Brough, Johnston find little to disagree on in first head-to-head Denver mayoral debate
Moderate candidates qualified for June 6 runoff election with combined 44% of the vote
Denver mayoral candidates Kelly Brough, left, and Mike Johnston participate in a forum hosted by the Denver Metro Chamber of Commerce at the University of Denver on April 12, 2023. (Chase Woodruff/Colorado Newsline)
After months of crowding onto stages by the dozen, the two remaining candidates for Denver mayor on Wednesday faced each other across an auditorium floor that seemed almost empty by comparison.
Kelly Brough and Mike Johnston, who emerged from a field of 16 mayoral hopefuls in last week’s municipal elections, appeared at the University of Denver for their first debate since qualifying for the head-to-head June 6 runoff.
The atmosphere was cordial and even light-hearted at times throughout the 90-minute forum, which was hosted by the Denver Metro Chamber of Commerce, the conservative-leaning business organization that Brough led for 12 years until stepping down in 2021. She and Johnston were by far the best-funded candidates in the crowded first round of the mayor’s race, collecting hundreds of thousands of dollars in contributions from affluent donors and benefiting from millions more in outside spending by real-estate interests and billionaires.
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Johnston, the beneficiary of more than $2.2 million in super PAC spending in the run-up to the April 4 election, received 24.4% of the vote, according to unofficial results from the Denver Elections Division. Brough placed second with 20%, claiming a spot in the runoff just ahead of progressive activist Lisa Calderón, who finished with 18.2%.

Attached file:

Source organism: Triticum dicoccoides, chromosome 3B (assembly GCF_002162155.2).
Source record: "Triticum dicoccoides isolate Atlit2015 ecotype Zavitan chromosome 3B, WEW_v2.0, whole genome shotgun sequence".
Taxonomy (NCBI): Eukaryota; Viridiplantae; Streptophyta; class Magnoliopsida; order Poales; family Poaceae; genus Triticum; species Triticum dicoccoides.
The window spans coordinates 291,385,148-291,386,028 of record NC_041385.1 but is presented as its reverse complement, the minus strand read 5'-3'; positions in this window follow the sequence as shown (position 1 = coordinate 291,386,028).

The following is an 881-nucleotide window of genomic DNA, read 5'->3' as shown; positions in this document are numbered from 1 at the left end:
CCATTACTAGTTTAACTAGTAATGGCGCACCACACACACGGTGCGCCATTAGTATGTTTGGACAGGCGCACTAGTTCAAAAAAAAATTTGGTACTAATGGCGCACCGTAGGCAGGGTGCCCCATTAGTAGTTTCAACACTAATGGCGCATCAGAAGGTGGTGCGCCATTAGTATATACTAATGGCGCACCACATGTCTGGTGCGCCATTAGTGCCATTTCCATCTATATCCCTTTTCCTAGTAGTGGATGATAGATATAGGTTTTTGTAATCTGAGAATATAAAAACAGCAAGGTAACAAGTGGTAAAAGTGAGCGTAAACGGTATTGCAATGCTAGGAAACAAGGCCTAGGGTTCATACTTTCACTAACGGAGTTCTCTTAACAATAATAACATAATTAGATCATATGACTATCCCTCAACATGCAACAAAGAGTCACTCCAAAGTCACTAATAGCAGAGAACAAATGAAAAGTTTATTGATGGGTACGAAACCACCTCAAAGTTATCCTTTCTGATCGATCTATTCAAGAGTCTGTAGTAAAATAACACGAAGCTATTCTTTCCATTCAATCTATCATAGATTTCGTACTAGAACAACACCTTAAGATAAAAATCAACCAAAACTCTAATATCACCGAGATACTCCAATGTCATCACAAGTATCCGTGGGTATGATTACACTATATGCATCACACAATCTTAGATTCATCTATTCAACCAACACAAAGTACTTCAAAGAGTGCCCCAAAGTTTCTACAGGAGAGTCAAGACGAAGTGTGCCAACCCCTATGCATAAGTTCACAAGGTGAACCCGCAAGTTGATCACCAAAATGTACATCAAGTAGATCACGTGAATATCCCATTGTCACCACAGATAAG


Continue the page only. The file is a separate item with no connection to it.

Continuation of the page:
The election, Denver’s first in four years, was marked by low turnout and has spurred calls for reforms like ranked-choice voting. But the results of the mayor’s race brought relief to the city’s business and political establishment, including many of those gathered at DU’s Davis Auditorium for Wednesday’s forum. Visit Denver and the Downtown Denver Partnership also cosponsored the event.
“Every single organization here today plays a role in helping us make sure we revitalize our downtown,” Brough said. “I took my job at the Chamber in 2009, in response to the Great Recession, and I learned a lot about how you attract business and grow an economy.”
Neither Brough nor Johnston sought to draw a stark contrast with the other, and expressed broad agreement on most of the major issues facing the city, in a forum dominated by questions about homelessness and public safety.
Both called for the “will of the voters” to be respected on the former Park Hill Golf Course, preserving the land, which was the subject of Referred Question 2o last week, as open space and developing it as a new city park. Both called for the hiring of more police officers and sheriff’s deputies, and faulted moves by Colorado lawmakers to decriminalize possession of small amounts of illegal drugs. Both opposed the opening of overdose prevention centers where people with substance use disorders can safely use drugs.